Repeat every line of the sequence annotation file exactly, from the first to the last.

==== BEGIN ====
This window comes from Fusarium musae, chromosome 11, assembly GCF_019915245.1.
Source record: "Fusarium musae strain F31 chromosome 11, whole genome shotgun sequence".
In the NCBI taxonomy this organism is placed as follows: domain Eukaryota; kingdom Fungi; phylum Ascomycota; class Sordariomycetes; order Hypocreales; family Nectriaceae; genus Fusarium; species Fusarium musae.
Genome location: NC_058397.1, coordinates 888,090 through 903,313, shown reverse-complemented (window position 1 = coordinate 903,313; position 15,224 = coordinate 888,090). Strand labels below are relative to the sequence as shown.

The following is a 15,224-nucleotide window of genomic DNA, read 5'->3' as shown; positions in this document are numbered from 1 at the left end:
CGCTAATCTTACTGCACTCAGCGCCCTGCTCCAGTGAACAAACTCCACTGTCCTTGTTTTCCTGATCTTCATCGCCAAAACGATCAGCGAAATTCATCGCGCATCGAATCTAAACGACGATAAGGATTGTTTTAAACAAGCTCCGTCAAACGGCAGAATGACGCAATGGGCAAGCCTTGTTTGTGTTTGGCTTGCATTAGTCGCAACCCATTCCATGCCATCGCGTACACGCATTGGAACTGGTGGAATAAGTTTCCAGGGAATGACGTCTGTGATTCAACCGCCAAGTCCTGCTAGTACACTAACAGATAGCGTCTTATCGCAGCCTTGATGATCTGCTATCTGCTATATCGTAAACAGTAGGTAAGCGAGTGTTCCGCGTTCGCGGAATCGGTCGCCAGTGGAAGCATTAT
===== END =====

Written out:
This window comes from Fusarium musae, chromosome 11, assembly GCF_019915245.1.
Source record: "Fusarium musae strain F31 chromosome 11, whole genome shotgun sequence".
In the NCBI taxonomy this organism is placed as follows: domain Eukaryota; kingdom Fungi; phylum Ascomycota; class Sordariomycetes; order Hypocreales; family Nectriaceae; genus Fusarium; species Fusarium musae.
Genome location: NC_058397.1, coordinates 888,090 through 903,313, shown reverse-complemented (window position 1 = coordinate 903,313; position 15,224 = coordinate 888,090). Strand labels below are relative to the sequence as shown.

The following is a 15,224-nucleotide window of genomic DNA, read 5'->3' as shown; positions in this document are numbered from 1 at the left end:
CGCTAATCTTACTGCACTCAGCGCCCTGCTCCAGTGAACAAACTCCACTGTCCTTGTTTTCCTGATCTTCATCGCCAAAACGATCAGCGAAATTCATCGCGCATCGAATCTAAACGACGATAAGGATTGTTTTAAACAAGCTCCGTCAAACGGCAGAATGACGCAATGGGCAAGCCTTGTTTGTGTTTGGCTTGCATTAGTCGCAACCCATTCCATGCCATCGCGTACACGCATTGGAACTGGTGGAATAAGTTTCCAGGGAATGACGTCTGTGATTCAACCGCCAAGTCCTGCTAGTACACTAACAGATAGCGTCTTATCGCAGCCTTGATGATCTGCTATCTGCTATATCGTAAACAGTAGGTAAGCGAGTGTTCCGCGTTCGCGGAATCGGTCGCCAGTGGAAGCATTAT